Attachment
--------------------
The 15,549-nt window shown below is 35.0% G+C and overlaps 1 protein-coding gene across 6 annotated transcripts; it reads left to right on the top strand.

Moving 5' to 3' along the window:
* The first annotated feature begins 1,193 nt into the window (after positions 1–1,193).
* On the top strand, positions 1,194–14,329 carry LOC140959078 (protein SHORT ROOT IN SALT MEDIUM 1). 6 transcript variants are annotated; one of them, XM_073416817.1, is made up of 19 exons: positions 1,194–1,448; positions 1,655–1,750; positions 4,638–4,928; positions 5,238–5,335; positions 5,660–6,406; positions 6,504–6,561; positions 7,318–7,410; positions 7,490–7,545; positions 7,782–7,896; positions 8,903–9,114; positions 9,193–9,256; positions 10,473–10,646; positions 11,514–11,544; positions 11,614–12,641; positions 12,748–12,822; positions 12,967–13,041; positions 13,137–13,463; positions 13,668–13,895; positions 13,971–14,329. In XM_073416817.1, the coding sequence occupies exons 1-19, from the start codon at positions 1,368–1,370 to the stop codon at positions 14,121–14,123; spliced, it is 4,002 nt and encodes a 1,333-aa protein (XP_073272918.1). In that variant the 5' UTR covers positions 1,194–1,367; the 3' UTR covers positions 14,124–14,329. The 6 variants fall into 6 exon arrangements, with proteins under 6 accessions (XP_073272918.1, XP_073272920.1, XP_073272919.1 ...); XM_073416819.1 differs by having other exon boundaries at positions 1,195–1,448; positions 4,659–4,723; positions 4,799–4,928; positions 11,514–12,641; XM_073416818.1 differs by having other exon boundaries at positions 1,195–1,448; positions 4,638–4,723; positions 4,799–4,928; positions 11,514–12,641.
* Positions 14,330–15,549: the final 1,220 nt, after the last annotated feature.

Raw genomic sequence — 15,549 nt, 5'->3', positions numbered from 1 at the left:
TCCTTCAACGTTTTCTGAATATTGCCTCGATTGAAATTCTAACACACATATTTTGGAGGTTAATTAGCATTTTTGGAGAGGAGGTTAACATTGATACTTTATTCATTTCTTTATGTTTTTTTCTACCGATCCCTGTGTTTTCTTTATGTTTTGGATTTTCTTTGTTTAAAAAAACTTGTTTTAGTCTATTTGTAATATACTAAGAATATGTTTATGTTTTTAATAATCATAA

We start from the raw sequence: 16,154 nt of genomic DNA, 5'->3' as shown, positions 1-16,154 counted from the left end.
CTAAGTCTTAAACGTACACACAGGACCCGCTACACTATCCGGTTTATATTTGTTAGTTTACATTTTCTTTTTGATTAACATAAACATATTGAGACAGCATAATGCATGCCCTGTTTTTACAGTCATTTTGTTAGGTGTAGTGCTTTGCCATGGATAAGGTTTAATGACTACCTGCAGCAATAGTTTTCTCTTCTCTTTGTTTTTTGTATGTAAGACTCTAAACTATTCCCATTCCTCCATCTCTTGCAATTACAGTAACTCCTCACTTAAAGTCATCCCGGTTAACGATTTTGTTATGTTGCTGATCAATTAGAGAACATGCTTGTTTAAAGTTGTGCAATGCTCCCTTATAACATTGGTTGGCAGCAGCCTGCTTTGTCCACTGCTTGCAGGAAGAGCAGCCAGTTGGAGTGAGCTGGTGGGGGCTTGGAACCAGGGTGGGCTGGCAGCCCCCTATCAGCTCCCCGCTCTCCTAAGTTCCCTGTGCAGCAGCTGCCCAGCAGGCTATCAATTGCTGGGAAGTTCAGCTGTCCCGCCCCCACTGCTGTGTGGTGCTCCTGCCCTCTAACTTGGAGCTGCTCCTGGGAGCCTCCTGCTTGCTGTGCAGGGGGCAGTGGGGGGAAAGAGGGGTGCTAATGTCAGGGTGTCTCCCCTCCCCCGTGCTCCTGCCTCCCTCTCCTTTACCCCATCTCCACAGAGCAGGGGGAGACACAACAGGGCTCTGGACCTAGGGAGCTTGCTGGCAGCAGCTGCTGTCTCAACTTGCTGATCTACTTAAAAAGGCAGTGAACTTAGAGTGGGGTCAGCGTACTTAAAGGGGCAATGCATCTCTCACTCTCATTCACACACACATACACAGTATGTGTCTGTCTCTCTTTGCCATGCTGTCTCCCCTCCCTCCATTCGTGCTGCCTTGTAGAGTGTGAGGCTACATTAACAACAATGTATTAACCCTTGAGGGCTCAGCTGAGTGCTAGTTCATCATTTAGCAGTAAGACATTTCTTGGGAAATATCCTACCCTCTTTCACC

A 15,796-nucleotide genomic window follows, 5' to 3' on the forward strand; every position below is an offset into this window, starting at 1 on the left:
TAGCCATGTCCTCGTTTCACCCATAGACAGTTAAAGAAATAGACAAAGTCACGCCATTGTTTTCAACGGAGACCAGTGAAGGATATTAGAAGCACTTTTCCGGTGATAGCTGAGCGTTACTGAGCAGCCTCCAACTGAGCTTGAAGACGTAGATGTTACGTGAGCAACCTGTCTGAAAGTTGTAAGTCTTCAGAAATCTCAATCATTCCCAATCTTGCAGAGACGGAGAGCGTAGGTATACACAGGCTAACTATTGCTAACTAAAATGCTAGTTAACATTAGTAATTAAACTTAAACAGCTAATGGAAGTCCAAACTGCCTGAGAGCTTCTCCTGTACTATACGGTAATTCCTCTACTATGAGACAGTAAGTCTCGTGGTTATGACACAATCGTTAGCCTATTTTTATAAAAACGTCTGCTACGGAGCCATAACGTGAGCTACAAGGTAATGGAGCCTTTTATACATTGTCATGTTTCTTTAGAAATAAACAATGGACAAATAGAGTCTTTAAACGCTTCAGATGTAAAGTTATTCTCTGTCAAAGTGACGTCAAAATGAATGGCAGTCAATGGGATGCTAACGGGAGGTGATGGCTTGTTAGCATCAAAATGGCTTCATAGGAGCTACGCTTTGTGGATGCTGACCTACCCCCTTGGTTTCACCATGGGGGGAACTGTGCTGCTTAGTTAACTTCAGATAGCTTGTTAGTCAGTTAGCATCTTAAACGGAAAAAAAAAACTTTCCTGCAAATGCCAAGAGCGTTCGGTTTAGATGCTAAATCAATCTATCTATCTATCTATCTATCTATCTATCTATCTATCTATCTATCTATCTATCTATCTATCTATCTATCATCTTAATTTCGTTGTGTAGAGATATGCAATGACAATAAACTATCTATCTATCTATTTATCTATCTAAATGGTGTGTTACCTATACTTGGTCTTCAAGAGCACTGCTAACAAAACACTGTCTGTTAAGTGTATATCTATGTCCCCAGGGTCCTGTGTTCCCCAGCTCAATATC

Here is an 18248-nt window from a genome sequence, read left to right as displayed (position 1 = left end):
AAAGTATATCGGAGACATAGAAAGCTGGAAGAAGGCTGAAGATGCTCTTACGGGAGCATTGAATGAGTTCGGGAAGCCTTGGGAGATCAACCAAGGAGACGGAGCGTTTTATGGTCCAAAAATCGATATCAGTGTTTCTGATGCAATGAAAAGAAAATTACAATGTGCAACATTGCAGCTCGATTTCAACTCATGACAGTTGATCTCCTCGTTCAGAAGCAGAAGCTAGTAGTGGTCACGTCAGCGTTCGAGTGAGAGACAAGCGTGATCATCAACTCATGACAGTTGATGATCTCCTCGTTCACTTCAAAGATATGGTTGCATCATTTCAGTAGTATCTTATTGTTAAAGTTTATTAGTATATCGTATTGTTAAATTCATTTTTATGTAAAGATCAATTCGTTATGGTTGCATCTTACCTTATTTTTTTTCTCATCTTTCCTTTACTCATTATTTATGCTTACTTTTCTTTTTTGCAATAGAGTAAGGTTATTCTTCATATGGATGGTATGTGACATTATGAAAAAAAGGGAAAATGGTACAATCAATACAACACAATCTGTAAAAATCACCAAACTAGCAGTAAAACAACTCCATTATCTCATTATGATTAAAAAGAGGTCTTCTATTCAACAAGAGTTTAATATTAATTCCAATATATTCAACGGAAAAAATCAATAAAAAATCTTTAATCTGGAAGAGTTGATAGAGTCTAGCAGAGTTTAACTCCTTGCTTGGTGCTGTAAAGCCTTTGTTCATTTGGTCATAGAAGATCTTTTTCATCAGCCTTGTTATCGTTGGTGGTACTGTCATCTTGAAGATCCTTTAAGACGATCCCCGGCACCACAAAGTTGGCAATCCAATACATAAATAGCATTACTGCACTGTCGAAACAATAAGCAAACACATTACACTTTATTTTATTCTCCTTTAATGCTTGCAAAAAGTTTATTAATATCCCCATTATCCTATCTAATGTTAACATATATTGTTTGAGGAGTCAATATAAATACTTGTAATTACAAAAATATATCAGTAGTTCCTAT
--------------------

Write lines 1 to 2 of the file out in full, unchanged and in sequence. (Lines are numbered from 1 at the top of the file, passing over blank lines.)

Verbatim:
The 15,549-nt window shown below is 35.0% G+C and overlaps 1 protein-coding gene across 6 annotated transcripts; it reads left to right on the top strand.

Moving 5' to 3' along the window: